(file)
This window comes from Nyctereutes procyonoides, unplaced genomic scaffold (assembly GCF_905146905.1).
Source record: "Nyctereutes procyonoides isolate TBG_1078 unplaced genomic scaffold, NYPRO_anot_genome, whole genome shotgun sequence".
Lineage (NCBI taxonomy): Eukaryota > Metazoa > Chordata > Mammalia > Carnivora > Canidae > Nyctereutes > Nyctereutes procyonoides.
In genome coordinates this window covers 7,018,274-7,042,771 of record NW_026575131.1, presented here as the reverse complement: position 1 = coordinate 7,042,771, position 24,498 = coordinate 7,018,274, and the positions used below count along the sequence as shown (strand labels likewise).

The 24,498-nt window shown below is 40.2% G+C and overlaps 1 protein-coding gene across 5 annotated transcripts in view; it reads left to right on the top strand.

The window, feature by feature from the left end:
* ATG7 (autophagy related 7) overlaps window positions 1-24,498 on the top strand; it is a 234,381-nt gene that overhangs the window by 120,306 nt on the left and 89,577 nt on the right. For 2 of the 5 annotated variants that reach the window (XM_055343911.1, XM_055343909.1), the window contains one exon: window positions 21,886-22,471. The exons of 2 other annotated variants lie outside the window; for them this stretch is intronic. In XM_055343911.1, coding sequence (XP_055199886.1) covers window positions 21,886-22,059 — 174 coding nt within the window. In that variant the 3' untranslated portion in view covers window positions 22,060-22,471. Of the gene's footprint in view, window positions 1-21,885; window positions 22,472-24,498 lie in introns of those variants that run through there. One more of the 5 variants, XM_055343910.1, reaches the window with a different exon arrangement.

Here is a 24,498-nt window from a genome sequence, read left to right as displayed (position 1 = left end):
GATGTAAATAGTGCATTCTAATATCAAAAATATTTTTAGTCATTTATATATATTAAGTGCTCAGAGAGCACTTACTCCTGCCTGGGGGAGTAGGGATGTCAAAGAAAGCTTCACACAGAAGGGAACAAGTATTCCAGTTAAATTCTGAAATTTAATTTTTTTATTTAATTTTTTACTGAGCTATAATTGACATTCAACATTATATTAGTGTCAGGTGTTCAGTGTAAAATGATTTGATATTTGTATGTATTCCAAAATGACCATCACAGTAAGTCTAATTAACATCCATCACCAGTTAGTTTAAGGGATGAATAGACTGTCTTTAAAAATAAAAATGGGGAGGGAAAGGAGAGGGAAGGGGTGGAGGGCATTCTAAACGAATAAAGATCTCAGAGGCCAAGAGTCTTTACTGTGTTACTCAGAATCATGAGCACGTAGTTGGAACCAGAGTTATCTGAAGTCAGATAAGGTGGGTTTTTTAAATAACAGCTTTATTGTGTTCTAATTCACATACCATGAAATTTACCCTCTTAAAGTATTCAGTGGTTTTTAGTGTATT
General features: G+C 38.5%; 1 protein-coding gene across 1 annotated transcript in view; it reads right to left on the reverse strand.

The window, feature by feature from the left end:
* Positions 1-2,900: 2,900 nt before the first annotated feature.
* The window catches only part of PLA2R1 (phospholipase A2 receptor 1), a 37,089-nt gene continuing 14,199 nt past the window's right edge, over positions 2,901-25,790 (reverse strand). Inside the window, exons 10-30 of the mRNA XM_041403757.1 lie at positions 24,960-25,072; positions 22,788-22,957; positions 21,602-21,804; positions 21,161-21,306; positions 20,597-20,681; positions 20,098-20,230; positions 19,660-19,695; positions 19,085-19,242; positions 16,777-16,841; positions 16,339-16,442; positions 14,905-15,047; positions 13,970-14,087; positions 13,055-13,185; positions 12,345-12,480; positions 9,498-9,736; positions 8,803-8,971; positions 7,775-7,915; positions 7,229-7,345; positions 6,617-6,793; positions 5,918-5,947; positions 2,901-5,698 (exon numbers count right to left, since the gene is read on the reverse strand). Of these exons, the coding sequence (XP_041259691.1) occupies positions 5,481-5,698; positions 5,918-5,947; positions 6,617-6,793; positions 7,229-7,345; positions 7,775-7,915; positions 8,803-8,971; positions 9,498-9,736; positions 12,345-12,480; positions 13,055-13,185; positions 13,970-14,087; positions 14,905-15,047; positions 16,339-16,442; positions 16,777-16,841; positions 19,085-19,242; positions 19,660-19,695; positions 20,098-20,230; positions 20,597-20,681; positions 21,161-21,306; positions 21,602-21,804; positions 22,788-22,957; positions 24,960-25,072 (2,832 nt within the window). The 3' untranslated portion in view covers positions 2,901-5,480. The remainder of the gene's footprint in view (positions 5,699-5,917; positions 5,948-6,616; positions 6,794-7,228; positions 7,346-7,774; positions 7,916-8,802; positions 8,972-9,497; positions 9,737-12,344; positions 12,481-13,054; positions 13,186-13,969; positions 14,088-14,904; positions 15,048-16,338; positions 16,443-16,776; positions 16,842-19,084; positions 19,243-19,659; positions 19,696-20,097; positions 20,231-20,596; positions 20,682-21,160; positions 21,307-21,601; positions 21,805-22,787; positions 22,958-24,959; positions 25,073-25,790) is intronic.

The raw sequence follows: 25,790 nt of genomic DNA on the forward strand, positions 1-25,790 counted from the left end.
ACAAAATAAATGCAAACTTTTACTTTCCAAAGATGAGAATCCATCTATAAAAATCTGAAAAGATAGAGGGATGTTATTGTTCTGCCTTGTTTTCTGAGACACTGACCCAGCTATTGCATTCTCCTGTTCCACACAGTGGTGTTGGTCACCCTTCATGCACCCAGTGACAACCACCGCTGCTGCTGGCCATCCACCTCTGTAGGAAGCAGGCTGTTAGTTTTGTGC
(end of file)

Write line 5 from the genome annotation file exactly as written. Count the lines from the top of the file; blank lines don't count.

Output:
The 24,498-nt window shown below is 40.2% G+C and overlaps 1 protein-coding gene across 5 annotated transcripts in view; it reads left to right on the top strand.